1. Inbox 0 and Central Command

    A healthy economy is supported by good infrastructure.

    A healthy company is supported by good processes.

    A healthy individual is supported by good habits.

    In early 2012, before Mailbox promised the world that it will lead everyone to inbox zero, I had a theory on how to achieve inbox zero. After over two years of operational service, it is a proven part of my playbook.

    The premise is simple:

    Inbox is your personal routing station.

    All communications received in the inbox must continue to be processed and routed onwards. No exceptions. Where can they be routed to? Otherwise, it depends on what is in the inbox. And there are apps for that:

    • Gmail for storing emails — not only is your messages in the cloud, all your emails are just a search away.
    • Google Calendar for time-tied items — become less forgetful, more responsible with events/deadlines.
    • Dropbox for storing everything — no longer worried about reformatting or lost/dead computers
    • Password Gorilla to store passwords — no more locked doors aka excuses to not do stuff
    • Evernote for storing notes — a centralized place for all important info (especially text) and also phasing out text files & Word docs
    • Streak for business relations — keeps business emails fresh and actionable
    • Wunderlist for organizing tasks — gets my day started objectively
    • Pinterest - random videos and photos — clearing the Pictures folder

    Archiving is the action of last resort. 

    The last two also contributed to clearing my inbox, because email was serving as a (terrible) todo list and a notebook, while it should only serve as a messaging centre. It also contributed to a habit of keeping too many tabs open… they get turned into a task or something to be kept!

    Hope this might help you too!


    1Password is a far superior solution to Password Gorilla. Actually, that is an understatement, for there is no comparison; it’s like Ford Model T vs Tesla Model S.

    ClinchPad is a nice CRM that is independent of Gmail. It is free for first 100 contacts, and also features Kanban boards. 看板 = awesome.

    Before Wunderlist, I’ve also tried GQueues, Do.com, Fetchnotes, RememberTheMilk, Asana, and Basecamp by 37Signals — Wunderlist works best because of simple yet accommodating interface/user experience and its available on desktop and mobile apps (like Evernote).

    Wunderlist itself has become very populated over time. In response, a 3-tier to-do system is devised:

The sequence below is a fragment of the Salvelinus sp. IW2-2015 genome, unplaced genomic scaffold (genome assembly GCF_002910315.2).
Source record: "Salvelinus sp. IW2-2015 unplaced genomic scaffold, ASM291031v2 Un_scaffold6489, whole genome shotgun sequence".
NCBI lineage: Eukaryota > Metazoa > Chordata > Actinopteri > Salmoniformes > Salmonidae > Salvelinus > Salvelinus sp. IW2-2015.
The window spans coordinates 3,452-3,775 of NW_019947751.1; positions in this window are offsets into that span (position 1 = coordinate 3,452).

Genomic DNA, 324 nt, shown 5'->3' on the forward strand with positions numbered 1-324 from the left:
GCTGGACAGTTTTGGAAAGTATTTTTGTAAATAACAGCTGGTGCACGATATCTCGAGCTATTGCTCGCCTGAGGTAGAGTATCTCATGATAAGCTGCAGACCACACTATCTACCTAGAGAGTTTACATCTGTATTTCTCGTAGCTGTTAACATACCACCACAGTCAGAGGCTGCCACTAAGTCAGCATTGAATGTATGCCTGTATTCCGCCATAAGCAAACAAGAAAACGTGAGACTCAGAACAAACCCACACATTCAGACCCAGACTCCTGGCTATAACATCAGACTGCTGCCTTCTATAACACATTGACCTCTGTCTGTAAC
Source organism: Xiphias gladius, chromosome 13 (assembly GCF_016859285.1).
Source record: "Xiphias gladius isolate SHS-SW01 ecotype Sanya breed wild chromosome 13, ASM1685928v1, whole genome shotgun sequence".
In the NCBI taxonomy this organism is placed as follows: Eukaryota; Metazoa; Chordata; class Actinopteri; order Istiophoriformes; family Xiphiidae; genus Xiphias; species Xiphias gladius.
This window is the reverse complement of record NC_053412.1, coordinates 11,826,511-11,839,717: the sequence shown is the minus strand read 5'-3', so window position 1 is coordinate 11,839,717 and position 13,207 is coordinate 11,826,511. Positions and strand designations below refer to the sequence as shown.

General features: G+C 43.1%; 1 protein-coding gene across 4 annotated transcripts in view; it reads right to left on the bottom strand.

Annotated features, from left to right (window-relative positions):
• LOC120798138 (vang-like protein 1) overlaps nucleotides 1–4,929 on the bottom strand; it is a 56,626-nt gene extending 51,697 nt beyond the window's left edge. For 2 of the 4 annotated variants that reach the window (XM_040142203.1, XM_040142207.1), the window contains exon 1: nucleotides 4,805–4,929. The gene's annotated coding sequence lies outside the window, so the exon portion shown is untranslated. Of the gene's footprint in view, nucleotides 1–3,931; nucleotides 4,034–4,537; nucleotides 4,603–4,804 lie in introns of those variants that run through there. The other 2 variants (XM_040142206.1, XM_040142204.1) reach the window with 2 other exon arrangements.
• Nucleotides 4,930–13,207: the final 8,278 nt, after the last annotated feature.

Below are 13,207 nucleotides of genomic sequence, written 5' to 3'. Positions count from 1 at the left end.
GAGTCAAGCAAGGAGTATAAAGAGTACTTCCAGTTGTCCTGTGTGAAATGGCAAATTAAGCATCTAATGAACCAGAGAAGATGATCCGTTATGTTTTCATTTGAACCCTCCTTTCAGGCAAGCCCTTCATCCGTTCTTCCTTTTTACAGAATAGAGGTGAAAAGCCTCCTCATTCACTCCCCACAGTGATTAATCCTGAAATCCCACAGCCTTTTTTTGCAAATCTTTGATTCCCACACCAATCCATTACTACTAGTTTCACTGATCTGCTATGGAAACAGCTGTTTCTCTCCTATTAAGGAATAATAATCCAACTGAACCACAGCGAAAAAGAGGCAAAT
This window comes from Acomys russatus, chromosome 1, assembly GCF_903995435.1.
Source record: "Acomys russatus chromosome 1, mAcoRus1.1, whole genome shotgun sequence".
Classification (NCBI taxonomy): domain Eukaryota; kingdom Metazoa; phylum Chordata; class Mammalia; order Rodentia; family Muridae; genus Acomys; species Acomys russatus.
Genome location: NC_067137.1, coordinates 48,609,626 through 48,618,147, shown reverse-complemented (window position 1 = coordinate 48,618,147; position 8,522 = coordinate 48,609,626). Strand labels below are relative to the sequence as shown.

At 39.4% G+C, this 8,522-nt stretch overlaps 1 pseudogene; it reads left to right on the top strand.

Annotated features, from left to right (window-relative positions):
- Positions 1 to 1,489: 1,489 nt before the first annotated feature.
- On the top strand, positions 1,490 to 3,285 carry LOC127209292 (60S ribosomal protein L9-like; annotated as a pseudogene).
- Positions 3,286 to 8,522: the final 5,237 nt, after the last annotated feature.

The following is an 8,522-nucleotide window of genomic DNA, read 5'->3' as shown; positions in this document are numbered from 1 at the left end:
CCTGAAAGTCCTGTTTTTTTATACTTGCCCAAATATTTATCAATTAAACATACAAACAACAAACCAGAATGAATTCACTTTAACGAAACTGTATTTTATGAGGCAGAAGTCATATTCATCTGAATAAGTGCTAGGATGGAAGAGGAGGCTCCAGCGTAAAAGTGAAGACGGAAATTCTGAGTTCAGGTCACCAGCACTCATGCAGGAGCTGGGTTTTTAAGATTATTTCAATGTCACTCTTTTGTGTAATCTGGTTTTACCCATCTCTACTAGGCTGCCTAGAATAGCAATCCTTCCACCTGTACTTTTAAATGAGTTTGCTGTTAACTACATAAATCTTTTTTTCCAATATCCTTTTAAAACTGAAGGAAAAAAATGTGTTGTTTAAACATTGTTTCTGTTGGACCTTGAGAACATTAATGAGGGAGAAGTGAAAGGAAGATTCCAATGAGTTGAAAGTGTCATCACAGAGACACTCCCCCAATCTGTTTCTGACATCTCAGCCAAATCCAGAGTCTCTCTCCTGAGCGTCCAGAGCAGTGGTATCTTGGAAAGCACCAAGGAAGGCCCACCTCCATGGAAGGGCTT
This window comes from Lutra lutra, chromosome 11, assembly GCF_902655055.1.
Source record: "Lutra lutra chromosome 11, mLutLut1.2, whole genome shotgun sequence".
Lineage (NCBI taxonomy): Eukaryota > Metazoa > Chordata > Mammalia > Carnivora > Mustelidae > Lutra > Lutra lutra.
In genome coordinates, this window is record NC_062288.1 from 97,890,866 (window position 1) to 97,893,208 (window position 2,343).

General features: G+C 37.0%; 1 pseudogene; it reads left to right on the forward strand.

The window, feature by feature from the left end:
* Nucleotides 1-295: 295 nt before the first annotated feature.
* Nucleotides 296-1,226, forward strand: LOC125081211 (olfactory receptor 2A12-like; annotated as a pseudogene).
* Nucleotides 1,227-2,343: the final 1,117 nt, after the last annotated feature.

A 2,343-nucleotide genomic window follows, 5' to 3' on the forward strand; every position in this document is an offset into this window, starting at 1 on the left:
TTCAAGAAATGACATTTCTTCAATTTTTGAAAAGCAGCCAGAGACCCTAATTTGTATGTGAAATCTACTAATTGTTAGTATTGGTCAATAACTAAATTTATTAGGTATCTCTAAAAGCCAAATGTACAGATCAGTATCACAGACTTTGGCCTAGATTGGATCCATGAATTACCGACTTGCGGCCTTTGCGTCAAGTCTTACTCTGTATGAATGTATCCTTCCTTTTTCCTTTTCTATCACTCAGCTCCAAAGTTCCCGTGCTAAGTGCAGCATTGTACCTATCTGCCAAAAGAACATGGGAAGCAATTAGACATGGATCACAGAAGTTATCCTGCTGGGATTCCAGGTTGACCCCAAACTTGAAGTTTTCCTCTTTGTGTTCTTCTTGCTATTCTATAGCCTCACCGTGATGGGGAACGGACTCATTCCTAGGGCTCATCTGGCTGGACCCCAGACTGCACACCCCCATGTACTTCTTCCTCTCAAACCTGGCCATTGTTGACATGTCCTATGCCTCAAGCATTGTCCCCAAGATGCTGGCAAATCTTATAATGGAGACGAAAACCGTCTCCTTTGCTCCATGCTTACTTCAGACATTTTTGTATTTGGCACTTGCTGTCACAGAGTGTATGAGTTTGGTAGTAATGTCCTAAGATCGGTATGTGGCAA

1. Wunderlist for high level mission planning
    2. Reminders (iCloud) for short term tasks *
    3. Any.DO for quick daily or urgent tasks

    * Reminders is an Apple product and available of iPhone iOS and Mac OSX, sorry Windows and Android users. If you have recommendations, tweet me @changabriel

    3 months ago  /  0 notes

  2. This was basically my job at BMW, i.e. programming the “Dynamischer Fahrsimulator”. And for all the Initial D fans out there, it is not possible to drift in the DFS, because those parameters were not and probably never will be programmed in.

    1 year ago  /  0 notes

  3. 人生自古誰無死、留取東西照汗青
    – We all die; the goal isn’t to live forever, the goal is to create something that will.

    Inspired by 文天祥 and Chuck Palahniuk

    1 year ago  /  0 notes

  4. The difference between bullish and bullshit is down to the T.

    1 year ago  /  0 notes

  5. This completely redefines what a factory should be like.

    1 year ago  /  0 notes

  6. Anything that is complex is not useful and anything that is useful is simple.
    Not Steve Jobs… Mikhail T. Kalashnikov, inventor of the time-tested assault rifle AK-47

    1 year ago  /  0 notes

  7. Three Haiku for Three Leadership Styles


    織田信長 「鳴かぬなら、殺してしまえ、ほととぎす」
    Oda Nobunaga: if the bird won’t sing, I’ll kill the bird.

    豊臣秀吉  「鳴かぬなら、鳴かしてみせよう、ほととぎす」
    Toyotomi Hideyoshi: if the bird won’t sing, I’ll try to make it sing.

    徳川家康  「鳴かぬなら、鳴くまで待とう、ほととぎす」
    Tokugawa Ieyasu: if the bird won’t sing, I’ll wait for it to sing.

    2 years ago  /  0 notes

  8. Lean Startup is like playing poker: don’t go all in without seeing your cards; fold if you have a shitty hand; fake it till you make it.

    2 years ago  /  0 notes

  9. Hungry Startup Games

    Hunger Games Roasted Pig

    I don’t always watch movies, but when I do, I prefer to see right through them. Stuck on a plane to California, I watched Hunger Games for the first time, and I realized that to build a startup is to play the Hunger Games:

    1. Find sponsors to improve survivability

    Just like how a sponsor can be the difference between life and death in Hunger Games, an investor may be the difference between bankruptcy or living to die another day. Startups that aim for aggressive growth will feel the effect of investment more profoundly, as burn rate is likely high to drive the growth. Startups that prefer to take it slow or bootstrap are at risk of “sponsored” startups outgunning them strategically — you’d have to shoot a lot of wild animals for food to match the effectiveness of a constant supply line from sponsors.